Customizability is particularly important for embedded deployments such that the memory, speed, safety, and security of the embedded device can be optimized while simultaneously simplifying the deployment process using a single preconfigured BSP. In the regulated medical device industry, this customizability is also important from a process overhead point of view, since it allows limiting analysis, testing, and documentation of Software of Unknown Provenance (SOUP), only to the minimal set of software components required for the essential performance of the medical device.

Comparison to HoloPack

HoloPack is the implementation of NVIDIA JetPack SDK specific to Clara Holoscan. It provides a full development environment for Clara Holoscan developer kits and includes Jetson Linux with bootloader, Linux Kernel, Ubuntu desktop environment, and a complete set of libraries for acceleration of GPU computing, multimedia, graphics, and computer vision. This is the Clara Holoscan development stack.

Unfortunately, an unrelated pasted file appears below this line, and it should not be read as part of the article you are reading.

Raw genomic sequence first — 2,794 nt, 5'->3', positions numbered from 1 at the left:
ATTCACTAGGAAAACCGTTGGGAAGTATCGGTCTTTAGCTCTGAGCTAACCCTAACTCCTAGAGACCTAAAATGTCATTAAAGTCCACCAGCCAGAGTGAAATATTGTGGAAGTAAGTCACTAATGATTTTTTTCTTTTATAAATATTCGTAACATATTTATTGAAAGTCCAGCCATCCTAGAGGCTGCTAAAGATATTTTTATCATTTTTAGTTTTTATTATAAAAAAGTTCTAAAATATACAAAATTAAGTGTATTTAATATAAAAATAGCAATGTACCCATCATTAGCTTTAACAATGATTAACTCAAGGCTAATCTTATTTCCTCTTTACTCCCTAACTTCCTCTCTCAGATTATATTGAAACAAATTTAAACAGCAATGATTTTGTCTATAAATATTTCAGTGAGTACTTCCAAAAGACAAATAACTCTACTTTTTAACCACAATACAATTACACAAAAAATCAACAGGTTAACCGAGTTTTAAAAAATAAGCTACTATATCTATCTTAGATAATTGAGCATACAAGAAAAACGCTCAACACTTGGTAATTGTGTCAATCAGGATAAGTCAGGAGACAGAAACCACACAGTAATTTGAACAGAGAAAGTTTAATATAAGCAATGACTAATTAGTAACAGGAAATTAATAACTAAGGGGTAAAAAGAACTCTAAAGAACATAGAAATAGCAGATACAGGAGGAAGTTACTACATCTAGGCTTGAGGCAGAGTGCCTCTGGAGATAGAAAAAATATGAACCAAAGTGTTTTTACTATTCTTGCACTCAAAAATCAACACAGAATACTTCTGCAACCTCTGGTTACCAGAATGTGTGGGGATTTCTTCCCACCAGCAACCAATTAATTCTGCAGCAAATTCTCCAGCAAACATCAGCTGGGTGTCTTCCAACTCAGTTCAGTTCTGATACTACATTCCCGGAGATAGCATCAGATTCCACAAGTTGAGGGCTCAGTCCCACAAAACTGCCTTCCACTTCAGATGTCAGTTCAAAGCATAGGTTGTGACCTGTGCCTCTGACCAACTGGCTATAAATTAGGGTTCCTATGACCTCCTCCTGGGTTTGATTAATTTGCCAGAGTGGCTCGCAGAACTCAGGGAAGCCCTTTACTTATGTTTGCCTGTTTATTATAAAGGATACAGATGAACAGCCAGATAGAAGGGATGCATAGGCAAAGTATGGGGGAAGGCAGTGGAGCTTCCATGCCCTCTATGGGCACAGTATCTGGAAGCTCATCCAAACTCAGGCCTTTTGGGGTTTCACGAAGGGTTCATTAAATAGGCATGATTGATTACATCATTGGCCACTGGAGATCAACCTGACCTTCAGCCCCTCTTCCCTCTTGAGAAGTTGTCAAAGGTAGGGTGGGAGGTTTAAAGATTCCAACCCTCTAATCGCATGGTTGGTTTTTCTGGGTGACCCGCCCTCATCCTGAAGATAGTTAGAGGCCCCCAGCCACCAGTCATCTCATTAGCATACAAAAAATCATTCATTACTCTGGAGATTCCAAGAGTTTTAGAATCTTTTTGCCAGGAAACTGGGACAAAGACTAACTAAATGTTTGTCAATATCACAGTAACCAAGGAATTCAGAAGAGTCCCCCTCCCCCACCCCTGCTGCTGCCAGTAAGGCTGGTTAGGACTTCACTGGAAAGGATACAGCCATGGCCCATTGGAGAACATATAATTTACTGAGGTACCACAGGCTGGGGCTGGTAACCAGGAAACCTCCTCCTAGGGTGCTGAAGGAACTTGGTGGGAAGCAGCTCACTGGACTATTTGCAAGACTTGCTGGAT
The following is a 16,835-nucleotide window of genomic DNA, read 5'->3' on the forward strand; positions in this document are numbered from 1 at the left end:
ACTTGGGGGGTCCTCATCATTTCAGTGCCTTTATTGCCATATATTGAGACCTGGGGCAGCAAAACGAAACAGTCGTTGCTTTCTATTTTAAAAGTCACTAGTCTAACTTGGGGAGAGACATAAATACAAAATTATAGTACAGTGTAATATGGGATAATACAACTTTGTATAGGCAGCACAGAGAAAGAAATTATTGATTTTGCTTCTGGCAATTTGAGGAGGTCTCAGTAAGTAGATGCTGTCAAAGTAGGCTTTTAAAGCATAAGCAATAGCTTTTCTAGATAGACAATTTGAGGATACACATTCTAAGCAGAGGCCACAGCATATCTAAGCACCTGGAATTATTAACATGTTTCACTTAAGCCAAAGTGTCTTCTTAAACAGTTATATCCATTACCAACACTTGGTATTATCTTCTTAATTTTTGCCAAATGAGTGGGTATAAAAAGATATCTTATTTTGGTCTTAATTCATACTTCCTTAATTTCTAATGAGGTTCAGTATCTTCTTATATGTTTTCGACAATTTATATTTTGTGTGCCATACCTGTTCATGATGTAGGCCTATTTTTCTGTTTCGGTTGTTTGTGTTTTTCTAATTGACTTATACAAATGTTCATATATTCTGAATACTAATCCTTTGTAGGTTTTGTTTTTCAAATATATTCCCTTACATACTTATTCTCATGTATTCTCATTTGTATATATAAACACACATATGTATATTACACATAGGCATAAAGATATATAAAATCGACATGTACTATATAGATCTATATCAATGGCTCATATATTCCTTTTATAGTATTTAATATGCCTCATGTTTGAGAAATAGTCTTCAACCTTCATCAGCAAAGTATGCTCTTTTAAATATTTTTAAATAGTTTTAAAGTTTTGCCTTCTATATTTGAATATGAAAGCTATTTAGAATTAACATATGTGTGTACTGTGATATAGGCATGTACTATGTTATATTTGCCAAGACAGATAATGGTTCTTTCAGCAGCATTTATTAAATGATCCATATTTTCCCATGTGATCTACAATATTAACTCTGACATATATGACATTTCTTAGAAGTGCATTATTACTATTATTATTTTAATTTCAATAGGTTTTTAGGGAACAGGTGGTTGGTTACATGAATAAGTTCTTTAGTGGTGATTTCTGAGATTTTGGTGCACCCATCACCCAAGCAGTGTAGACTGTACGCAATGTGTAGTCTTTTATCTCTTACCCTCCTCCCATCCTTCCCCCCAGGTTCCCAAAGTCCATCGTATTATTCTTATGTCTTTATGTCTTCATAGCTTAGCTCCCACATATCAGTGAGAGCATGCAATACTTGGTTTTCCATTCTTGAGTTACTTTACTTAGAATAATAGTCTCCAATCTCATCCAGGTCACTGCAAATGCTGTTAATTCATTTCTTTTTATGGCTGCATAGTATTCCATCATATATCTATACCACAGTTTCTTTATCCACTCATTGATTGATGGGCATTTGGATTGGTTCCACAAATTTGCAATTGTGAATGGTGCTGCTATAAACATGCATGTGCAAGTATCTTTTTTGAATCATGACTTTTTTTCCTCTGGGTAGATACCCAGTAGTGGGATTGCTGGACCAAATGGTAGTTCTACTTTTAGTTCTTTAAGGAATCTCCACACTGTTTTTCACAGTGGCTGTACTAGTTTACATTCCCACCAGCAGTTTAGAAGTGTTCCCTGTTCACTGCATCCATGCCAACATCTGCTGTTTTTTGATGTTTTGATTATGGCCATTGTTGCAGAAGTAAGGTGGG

Using customized OpenEmbedded distributions allows you, as the developer, to include just the software components that are actually needed for your application’s deployment. The final runtime BSP can be easily optimized with respect to memory usage, speed, security, and power requirements. This is the Clara Holoscan deployment stack.

To illustrate this, the following tables compare various measurements of a HoloPack installation versus an OpenEmbedded-based Clara Holoscan build, both including the Clara Holoscan Embedded SDK available on GitHub.

Resource usage after initial boot (when idle):

Development StackDeployment StackDifference
Processes408198210 (51.4% less processes)
Disk Used22 GB7 GB15 GB (68.1% less disk usage)
Memory Used1,621 MB744 MB877 MB (54.1% less memory usage)

RTX6000 measurements when running the tracking_replayer Clara Holoscan SDK application:

Development StackDeployment StackDifference